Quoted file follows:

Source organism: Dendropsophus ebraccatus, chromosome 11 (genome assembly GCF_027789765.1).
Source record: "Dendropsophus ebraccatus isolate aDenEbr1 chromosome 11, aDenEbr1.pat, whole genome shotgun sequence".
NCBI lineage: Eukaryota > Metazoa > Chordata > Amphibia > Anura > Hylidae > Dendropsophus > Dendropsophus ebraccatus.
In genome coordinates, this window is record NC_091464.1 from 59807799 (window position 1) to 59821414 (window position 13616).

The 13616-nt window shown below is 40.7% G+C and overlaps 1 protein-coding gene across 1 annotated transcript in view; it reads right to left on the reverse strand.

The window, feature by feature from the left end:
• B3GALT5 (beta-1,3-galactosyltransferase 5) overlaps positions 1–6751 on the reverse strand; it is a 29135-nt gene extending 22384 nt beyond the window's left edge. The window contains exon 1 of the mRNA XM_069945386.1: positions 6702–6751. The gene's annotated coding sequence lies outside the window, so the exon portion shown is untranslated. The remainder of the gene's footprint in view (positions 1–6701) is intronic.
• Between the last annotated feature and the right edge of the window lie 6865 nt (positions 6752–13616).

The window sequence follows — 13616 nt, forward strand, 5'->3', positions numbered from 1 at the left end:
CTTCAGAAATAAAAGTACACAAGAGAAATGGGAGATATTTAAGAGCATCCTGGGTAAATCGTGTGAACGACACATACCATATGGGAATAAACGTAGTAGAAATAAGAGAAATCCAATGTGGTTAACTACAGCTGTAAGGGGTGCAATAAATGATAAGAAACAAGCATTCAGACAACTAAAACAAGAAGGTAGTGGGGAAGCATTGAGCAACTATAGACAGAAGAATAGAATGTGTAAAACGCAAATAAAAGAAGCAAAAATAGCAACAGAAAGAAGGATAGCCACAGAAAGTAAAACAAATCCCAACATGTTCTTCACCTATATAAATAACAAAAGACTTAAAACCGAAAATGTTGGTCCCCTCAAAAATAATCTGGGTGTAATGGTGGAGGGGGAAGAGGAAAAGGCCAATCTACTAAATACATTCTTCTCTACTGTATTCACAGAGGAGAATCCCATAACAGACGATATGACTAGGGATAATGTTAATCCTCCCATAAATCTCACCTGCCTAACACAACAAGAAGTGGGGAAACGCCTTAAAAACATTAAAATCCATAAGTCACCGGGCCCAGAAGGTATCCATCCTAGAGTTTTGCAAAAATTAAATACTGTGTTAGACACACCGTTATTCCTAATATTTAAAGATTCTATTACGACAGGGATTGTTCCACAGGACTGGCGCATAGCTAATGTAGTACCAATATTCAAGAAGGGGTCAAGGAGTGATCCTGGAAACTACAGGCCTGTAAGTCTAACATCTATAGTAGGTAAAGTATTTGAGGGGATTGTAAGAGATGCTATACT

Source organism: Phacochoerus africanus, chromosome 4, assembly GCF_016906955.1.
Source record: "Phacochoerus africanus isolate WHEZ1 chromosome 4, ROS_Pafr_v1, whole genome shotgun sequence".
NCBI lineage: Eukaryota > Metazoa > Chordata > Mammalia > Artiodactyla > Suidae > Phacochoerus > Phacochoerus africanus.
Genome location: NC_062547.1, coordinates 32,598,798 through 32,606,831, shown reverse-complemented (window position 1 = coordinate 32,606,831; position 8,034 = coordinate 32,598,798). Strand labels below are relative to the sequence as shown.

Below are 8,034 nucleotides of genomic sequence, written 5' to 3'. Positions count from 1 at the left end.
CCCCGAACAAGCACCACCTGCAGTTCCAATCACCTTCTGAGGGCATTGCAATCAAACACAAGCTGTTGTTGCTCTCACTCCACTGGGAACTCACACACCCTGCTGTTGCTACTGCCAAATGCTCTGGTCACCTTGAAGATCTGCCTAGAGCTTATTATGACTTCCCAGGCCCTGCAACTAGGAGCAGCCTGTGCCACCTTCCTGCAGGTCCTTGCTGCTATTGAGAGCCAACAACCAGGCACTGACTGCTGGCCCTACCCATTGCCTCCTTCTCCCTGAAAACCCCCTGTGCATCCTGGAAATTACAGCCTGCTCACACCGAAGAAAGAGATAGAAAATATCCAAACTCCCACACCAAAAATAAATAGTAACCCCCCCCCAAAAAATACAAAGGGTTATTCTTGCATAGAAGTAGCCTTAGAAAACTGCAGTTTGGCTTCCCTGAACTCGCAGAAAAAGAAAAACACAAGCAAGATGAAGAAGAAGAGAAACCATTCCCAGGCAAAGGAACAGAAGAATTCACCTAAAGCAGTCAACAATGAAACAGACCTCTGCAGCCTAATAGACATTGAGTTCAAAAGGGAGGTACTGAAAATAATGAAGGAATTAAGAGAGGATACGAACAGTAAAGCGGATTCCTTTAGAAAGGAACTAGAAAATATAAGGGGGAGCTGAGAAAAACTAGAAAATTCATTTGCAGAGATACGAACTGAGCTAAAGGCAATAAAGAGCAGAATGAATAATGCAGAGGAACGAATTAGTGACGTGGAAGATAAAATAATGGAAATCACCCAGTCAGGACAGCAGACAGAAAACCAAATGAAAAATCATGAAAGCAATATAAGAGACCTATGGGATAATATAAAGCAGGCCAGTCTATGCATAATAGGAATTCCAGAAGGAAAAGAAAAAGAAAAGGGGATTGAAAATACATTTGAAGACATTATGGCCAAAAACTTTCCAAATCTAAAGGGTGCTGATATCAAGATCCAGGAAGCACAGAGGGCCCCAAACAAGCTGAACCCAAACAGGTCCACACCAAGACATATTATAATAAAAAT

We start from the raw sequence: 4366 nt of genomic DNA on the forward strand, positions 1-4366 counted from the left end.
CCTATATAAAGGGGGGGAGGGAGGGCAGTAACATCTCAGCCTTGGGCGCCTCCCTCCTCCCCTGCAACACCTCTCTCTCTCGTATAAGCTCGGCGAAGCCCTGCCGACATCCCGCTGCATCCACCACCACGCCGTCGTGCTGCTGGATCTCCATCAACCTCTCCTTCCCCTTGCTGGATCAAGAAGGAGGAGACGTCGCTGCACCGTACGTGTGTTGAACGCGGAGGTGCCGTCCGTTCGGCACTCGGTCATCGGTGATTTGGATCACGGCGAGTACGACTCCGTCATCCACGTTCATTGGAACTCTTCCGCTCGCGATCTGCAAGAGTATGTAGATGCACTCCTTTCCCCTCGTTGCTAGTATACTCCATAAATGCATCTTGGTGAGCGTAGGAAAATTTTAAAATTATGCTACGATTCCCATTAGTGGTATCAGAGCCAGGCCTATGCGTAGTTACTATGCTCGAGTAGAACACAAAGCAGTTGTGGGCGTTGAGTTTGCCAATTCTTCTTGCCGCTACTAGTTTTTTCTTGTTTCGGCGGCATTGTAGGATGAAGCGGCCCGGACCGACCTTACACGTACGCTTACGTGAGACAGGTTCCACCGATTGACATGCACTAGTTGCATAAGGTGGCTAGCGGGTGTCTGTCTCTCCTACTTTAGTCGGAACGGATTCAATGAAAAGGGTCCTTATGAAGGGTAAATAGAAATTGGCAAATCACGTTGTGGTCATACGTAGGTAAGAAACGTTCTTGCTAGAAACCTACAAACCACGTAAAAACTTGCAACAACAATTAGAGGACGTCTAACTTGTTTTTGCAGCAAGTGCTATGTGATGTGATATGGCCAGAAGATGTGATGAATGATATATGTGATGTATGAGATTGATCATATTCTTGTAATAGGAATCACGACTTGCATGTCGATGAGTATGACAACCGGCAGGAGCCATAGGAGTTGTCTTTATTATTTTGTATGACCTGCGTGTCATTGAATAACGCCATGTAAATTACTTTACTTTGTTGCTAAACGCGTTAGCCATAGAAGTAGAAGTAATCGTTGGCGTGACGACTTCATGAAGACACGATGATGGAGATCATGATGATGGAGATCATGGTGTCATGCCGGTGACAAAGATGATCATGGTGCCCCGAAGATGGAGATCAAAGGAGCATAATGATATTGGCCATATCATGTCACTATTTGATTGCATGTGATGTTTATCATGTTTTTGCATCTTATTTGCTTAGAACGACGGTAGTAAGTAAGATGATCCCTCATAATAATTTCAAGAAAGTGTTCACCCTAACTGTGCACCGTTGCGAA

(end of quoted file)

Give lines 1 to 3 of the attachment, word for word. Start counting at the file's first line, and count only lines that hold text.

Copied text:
Source organism: Dendropsophus ebraccatus, chromosome 11 (genome assembly GCF_027789765.1).
Source record: "Dendropsophus ebraccatus isolate aDenEbr1 chromosome 11, aDenEbr1.pat, whole genome shotgun sequence".
NCBI lineage: Eukaryota > Metazoa > Chordata > Amphibia > Anura > Hylidae > Dendropsophus > Dendropsophus ebraccatus.